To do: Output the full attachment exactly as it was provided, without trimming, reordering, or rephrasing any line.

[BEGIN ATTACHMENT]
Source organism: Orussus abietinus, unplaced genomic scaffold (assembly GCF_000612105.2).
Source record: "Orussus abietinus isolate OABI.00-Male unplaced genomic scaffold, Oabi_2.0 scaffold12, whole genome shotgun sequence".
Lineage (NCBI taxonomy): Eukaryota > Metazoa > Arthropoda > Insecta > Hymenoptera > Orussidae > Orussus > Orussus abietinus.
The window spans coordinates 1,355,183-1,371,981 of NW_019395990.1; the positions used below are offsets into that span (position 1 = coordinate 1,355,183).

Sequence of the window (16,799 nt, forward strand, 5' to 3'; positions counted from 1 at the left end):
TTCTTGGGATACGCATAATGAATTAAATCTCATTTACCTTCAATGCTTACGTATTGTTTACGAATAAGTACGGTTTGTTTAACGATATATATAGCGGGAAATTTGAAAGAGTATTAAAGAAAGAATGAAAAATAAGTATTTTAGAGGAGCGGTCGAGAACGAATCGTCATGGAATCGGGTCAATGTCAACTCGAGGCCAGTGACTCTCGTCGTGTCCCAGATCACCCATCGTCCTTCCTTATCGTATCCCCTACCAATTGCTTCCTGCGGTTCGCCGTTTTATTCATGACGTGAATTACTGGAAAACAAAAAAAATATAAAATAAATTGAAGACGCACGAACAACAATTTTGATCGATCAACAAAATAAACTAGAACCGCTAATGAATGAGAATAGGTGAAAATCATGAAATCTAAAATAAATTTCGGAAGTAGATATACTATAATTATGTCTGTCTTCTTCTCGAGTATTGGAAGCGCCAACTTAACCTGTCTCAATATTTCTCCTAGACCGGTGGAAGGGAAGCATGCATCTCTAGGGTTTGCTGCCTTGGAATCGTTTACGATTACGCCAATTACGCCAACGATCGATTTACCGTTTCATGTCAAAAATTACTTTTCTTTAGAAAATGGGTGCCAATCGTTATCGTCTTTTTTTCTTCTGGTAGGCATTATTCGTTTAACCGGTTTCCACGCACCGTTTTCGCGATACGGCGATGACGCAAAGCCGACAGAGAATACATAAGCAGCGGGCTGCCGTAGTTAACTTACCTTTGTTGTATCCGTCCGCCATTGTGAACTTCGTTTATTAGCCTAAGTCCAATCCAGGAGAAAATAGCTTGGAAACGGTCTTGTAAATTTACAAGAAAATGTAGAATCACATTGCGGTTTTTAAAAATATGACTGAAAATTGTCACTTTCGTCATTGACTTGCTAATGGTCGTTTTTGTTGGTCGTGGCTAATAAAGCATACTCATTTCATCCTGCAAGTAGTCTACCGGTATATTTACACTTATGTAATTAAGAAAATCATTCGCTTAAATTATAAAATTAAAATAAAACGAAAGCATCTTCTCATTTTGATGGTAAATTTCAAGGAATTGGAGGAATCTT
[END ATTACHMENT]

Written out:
Source organism: Orussus abietinus, unplaced genomic scaffold (assembly GCF_000612105.2).
Source record: "Orussus abietinus isolate OABI.00-Male unplaced genomic scaffold, Oabi_2.0 scaffold12, whole genome shotgun sequence".
Lineage (NCBI taxonomy): Eukaryota > Metazoa > Arthropoda > Insecta > Hymenoptera > Orussidae > Orussus > Orussus abietinus.
The window spans coordinates 1,355,183-1,371,981 of NW_019395990.1; the positions used below are offsets into that span (position 1 = coordinate 1,355,183).

Sequence of the window (16,799 nt, forward strand, 5' to 3'; positions counted from 1 at the left end):
TTCTTGGGATACGCATAATGAATTAAATCTCATTTACCTTCAATGCTTACGTATTGTTTACGAATAAGTACGGTTTGTTTAACGATATATATAGCGGGAAATTTGAAAGAGTATTAAAGAAAGAATGAAAAATAAGTATTTTAGAGGAGCGGTCGAGAACGAATCGTCATGGAATCGGGTCAATGTCAACTCGAGGCCAGTGACTCTCGTCGTGTCCCAGATCACCCATCGTCCTTCCTTATCGTATCCCCTACCAATTGCTTCCTGCGGTTCGCCGTTTTATTCATGACGTGAATTACTGGAAAACAAAAAAAATATAAAATAAATTGAAGACGCACGAACAACAATTTTGATCGATCAACAAAATAAACTAGAACCGCTAATGAATGAGAATAGGTGAAAATCATGAAATCTAAAATAAATTTCGGAAGTAGATATACTATAATTATGTCTGTCTTCTTCTCGAGTATTGGAAGCGCCAACTTAACCTGTCTCAATATTTCTCCTAGACCGGTGGAAGGGAAGCATGCATCTCTAGGGTTTGCTGCCTTGGAATCGTTTACGATTACGCCAATTACGCCAACGATCGATTTACCGTTTCATGTCAAAAATTACTTTTCTTTAGAAAATGGGTGCCAATCGTTATCGTCTTTTTTTCTTCTGGTAGGCATTATTCGTTTAACCGGTTTCCACGCACCGTTTTCGCGATACGGCGATGACGCAAAGCCGACAGAGAATACATAAGCAGCGGGCTGCCGTAGTTAACTTACCTTTGTTGTATCCGTCCGCCATTGTGAACTTCGTTTATTAGCCTAAGTCCAATCCAGGAGAAAATAGCTTGGAAACGGTCTTGTAAATTTACAAGAAAATGTAGAATCACATTGCGGTTTTTAAAAATATGACTGAAAATTGTCACTTTCGTCATTGACTTGCTAATGGTCGTTTTTGTTGGTCGTGGCTAATAAAGCATACTCATTTCATCCTGCAAGTAGTCTACCGGTATATTTACACTTATGTAATTAAGAAAATCATTCGCTTAAATTATAAAATTAAAATAAAACGAAAGCATCTTCTCATTTTGATGGTAAATTTCAAGGAATTGGAGGAATCTT